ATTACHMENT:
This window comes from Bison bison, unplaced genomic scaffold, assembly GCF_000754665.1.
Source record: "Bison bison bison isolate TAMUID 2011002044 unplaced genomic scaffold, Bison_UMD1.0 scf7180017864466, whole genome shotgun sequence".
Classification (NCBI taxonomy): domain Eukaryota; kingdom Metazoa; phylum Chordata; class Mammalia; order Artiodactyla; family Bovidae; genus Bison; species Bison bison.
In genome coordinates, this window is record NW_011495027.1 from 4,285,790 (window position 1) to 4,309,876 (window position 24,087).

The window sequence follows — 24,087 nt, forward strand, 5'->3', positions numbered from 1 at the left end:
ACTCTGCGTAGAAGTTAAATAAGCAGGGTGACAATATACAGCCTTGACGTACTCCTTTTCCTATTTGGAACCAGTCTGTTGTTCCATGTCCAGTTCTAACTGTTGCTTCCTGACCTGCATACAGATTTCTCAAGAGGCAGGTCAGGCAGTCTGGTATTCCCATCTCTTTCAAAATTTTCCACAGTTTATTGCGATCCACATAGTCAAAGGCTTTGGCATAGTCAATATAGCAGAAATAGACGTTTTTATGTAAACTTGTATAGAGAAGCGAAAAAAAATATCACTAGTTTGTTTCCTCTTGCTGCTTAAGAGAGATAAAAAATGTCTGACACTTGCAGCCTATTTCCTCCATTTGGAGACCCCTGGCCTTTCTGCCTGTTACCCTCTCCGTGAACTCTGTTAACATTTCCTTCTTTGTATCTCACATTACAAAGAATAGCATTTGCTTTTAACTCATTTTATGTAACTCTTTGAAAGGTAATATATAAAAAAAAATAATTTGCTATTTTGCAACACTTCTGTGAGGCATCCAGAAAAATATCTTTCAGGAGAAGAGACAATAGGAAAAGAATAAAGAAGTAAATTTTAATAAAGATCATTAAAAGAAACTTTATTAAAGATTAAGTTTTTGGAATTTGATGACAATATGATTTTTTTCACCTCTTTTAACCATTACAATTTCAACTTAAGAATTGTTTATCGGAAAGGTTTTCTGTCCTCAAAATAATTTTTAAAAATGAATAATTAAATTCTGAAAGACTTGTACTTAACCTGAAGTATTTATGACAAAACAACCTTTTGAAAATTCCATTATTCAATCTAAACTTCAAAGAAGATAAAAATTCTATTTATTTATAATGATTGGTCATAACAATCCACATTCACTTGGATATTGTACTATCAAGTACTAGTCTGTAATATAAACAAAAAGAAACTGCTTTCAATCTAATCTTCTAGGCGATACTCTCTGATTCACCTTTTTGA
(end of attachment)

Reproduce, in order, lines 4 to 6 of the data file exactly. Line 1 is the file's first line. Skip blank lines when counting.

In genome coordinates, this window is record NW_011495027.1 from 4,285,790 (window position 1) to 4,309,876 (window position 24,087).

The window sequence follows — 24,087 nt, forward strand, 5'->3', positions numbered from 1 at the left end:
ACTCTGCGTAGAAGTTAAATAAGCAGGGTGACAATATACAGCCTTGACGTACTCCTTTTCCTATTTGGAACCAGTCTGTTGTTCCATGTCCAGTTCTAACTGTTGCTTCCTGACCTGCATACAGATTTCTCAAGAGGCAGGTCAGGCAGTCTGGTATTCCCATCTCTTTCAAAATTTTCCACAGTTTATTGCGATCCACATAGTCAAAGGCTTTGGCATAGTCAATATAGCAGAAATAGACGTTTTTATGTAAACTTGTATAGAGAAGCGAAAAAAAATATCACTAGTTTGTTTCCTCTTGCTGCTTAAGAGAGATAAAAAATGTCTGACACTTGCAGCCTATTTCCTCCATTTGGAGACCCCTGGCCTTTCTGCCTGTTACCCTCTCCGTGAACTCTGTTAACATTTCCTTCTTTGTATCTCACATTACAAAGAATAGCATTTGCTTTTAACTCATTTTATGTAACTCTTTGAAAGGTAATATATAAAAAAAAATAATTTGCTATTTTGCAACACTTCTGTGAGGCATCCAGAAAAATATCTTTCAGGAGAAGAGACAATAGGAAAAGAATAAAGAAGTAAATTTTAATAAAGATCATTAAAAGAAACTTTATTAAAGATTAAGTTTTTGGAATTTGATGACAATATGATTTTTTTCACCTCTTTTAACCATTACAATTTCAACTTAAGAATTGTTTATCGGAAAGGTTTTCTGTCCTCAAAATAATTTTTAAAAATGAATAATTAAATTCTGAAAGACTTGTACTTAACCTGAAGTATTTATGACAAAACAACCTTTTGAAAATTCCATTATTCAATCTAAACTTCAAAGAAGATAAAAATTCTATTTATTTATAATGATTGGTCATAACAATCCACATTCACTTGGATATTGTACTATCAAGTACTAGTCTGTAATATAAACAAAAAGAAACTGCTTTCAATCTAATCTTCTAGGCGATACTCTCTGATTCACCTTTTTGA